“In 1993, Kenyon and colleagues found that mutations in the gene daf-2 increases the longevity of C. elegans hermaphrodites by more than two-fold compared to wild type nematodes.”

 

Earlier studies by TechCast estimated that useful medicines and other anti-aging treatments are likely to enter markets about 2028 +/- 4 years. This would lead to a commercial market of roughly US$600 billion at saturation about 2040. The experts were 58% confident in this forecast.

 

Research and Treatments on Aging

Genetic defects that cause aging are being resolved and drugs have been found that could delay the process. For example, the common diabetes-Type 2 drug metformin has shown experimental promise in slowing processes related to aging. Below are some recent developments:

Why People Live Past 110  Researchers are beginning to decipher the genomes of supercentenarians (those aged 110 and older) for clues to longevity. The late Dr. Stephen Coles, of the UCLA Gerontology Research Group, found that a condition known as cardiac amyloidosis ends the lives of supercentenarians. He and his colleagues identified drugs that might extend lifespan by preventing or curing that malady.  

Repairing Bodily Damage  Various methods are emerging to repairs damaged organs, tissues and cells. A TechCast study forecasts that almost all body parts should be replaceable in years to come, including the heart, kidneys, eyes, blood, limbs and parts of the brain. Nonotechnology promises to use fleets of nanobots to clean up cell damage and other cellular flaws. Additionally, CRISPR technology increasingly allows genetic rewiring to eliminate genetic defects and chronic diseases.  If this can be done thoroughly, the body can in principle be continually updated to last indefinitely.

Genomic Bioengineering

  • Studying yeast cells, researchers have demonstrated that a three-to-fivefold reduction in DNA errors results in a 20 to 30 percent increase in lifespan.
  • Experiments with fruit flies have shown that tampering with genes can slow aging and extend life spans. One possible target is aging stem cells, which limit normal tissue maintenance and regeneration. Gene therapy in animals prevented this aging decline.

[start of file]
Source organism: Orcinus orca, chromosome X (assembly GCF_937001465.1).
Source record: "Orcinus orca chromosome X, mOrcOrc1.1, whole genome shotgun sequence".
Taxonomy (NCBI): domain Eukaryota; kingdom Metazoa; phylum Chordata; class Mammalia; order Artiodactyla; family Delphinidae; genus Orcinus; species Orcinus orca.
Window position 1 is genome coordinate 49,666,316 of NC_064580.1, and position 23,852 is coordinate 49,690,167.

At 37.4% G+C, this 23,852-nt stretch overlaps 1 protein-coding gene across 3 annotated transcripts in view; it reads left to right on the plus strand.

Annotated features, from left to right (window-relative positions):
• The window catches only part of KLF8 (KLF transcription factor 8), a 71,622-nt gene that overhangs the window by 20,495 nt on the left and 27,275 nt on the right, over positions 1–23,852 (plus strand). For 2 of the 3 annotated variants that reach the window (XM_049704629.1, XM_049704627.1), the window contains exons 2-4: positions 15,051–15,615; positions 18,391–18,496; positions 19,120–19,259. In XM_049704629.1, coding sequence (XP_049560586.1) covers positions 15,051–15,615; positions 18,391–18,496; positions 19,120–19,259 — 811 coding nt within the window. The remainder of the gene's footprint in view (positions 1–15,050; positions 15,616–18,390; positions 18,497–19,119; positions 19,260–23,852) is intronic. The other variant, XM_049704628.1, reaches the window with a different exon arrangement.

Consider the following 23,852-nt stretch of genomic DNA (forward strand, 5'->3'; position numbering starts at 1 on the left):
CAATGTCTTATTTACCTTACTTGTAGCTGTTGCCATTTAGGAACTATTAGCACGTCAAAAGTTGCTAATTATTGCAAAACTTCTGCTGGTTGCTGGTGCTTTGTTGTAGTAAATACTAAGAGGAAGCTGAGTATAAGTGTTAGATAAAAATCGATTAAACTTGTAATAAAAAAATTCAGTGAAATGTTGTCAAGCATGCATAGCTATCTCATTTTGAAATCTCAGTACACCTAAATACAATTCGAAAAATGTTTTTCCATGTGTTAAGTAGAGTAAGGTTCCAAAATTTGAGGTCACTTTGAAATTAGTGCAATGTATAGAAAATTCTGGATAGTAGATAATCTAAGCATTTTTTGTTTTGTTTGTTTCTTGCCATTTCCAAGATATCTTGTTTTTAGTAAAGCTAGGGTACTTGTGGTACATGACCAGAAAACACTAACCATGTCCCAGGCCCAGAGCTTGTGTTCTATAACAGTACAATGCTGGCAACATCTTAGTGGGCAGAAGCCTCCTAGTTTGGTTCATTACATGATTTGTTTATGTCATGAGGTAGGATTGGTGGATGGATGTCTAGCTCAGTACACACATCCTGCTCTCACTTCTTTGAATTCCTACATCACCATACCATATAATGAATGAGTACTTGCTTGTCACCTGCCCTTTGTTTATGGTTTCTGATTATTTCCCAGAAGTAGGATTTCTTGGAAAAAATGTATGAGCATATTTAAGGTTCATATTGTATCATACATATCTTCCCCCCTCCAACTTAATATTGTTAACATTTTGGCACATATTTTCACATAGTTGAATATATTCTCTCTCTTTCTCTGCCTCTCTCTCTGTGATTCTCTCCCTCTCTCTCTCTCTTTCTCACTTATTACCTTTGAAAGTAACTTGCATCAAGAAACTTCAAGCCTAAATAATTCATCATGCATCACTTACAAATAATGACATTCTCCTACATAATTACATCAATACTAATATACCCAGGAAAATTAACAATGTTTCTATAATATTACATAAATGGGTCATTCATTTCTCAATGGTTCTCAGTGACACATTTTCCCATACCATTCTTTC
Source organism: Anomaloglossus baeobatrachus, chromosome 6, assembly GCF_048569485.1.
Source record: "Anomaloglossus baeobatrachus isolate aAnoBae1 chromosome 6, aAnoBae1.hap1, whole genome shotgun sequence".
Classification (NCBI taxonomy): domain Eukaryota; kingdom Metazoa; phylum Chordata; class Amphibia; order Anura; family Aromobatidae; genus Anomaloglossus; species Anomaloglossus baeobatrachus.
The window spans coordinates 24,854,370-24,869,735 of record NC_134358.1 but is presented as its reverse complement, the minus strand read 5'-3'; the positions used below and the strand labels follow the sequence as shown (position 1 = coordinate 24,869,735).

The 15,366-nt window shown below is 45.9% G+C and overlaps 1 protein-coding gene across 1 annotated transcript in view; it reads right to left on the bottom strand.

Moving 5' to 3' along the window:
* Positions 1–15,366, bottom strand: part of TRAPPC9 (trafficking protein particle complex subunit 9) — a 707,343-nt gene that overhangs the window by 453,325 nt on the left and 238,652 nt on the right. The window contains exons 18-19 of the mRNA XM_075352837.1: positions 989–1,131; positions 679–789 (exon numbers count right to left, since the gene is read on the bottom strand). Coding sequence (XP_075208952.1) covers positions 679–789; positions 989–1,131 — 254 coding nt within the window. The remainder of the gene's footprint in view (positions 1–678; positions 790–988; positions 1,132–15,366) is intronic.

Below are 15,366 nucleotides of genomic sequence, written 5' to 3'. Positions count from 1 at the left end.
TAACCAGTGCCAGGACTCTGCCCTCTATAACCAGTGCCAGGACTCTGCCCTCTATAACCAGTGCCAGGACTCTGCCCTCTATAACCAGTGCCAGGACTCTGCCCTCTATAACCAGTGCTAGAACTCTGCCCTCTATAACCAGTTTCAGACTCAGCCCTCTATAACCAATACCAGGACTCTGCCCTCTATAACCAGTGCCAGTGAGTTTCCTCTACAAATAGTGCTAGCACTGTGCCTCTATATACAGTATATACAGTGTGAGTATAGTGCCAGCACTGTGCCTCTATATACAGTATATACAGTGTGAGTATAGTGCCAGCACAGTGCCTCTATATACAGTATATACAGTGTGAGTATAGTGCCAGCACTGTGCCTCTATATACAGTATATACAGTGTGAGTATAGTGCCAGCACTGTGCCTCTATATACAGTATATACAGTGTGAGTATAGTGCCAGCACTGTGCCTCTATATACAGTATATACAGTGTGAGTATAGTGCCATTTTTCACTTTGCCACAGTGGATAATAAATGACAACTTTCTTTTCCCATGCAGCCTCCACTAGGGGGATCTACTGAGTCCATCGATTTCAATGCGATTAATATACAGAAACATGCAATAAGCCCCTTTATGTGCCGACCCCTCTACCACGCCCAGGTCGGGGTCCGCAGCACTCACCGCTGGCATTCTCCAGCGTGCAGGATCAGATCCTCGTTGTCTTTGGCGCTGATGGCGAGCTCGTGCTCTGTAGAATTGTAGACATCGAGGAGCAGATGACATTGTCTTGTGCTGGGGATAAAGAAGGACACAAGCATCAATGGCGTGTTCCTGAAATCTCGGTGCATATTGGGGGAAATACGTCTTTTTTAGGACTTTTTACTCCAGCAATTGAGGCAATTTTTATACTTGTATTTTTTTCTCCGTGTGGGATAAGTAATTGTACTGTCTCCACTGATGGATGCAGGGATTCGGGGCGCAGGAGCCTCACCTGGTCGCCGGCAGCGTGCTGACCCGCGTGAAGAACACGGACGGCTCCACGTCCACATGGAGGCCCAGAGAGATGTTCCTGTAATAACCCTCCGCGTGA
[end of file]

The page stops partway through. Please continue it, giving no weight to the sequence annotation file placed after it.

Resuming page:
• Harvard’s George Church thinks genomic engineering is now beginning to recode DNA germline cells to avoid disease and enhance health. He believes the 170-year-old trend in which life spans increase by three months each year will accelerate dramatically. Church has successfully trialed age reversal in mammals and expects to start human trials by 2030. He recently said: [iii]

“Probably we’ll see the first dog trials in the next year or two. If that works, human trials are another two years away, and eight years before they’re done. Once you get a few going and succeeding it’s a positive feedback loop.”

  • Craig Venter, the co-founder of Human Longevity, Inc., claims that DNA sequencing can predict lifespans and also suggest targets for therapeutic treatments and life extension. 
  • Israeli researchers have developed an algorithm that predicts which genes can be “turned off” to create the same anti-aging effect as calorie restriction. Caltech scientists have found a way to eliminate nearly all genetic damage in mitochondria, a major cause of aging.

Sharing Blood  Linking the circulatory system of an old animal to that of a young one rejuvenates the aged partner and sometimes extends its lifespan. Aging mice given blood plasma from young humans regain the mental abilities of much younger mice. Scientists now starting human tests of compounds from young blood that they believe could improve health in the elderly. Two, called GDF11 and Klotho, seem promising

NAD Anti-Aging Pill  Researchers from MIT are marketing nicotinamide adenine dinucleotide (NAD), which duplicates the benefits of calorie restriction diets, the most widely successful life-extension treatment yet discovered. “NAD is one of the most exciting things happening in aging,” said Nir Barzilai, director of Albert Einstein College of Medicine.